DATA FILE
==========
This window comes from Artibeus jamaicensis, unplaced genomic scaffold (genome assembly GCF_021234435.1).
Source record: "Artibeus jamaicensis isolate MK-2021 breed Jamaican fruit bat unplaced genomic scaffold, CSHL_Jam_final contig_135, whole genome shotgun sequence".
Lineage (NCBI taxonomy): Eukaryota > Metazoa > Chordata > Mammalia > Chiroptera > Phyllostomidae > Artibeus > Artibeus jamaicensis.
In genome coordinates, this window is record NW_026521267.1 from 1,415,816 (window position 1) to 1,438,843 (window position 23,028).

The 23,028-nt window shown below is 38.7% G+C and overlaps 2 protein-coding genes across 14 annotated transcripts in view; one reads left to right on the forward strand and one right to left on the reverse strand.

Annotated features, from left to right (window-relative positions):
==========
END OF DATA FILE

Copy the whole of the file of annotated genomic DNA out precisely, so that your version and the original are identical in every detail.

This window comes from Artibeus jamaicensis, unplaced genomic scaffold (genome assembly GCF_021234435.1).
Source record: "Artibeus jamaicensis isolate MK-2021 breed Jamaican fruit bat unplaced genomic scaffold, CSHL_Jam_final contig_135, whole genome shotgun sequence".
Lineage (NCBI taxonomy): Eukaryota > Metazoa > Chordata > Mammalia > Chiroptera > Phyllostomidae > Artibeus > Artibeus jamaicensis.
In genome coordinates, this window is record NW_026521267.1 from 1,415,816 (window position 1) to 1,438,843 (window position 23,028).

The 23,028-nt window shown below is 38.7% G+C and overlaps 2 protein-coding genes across 14 annotated transcripts in view; one reads left to right on the forward strand and one right to left on the reverse strand.

Annotated features, from left to right (window-relative positions):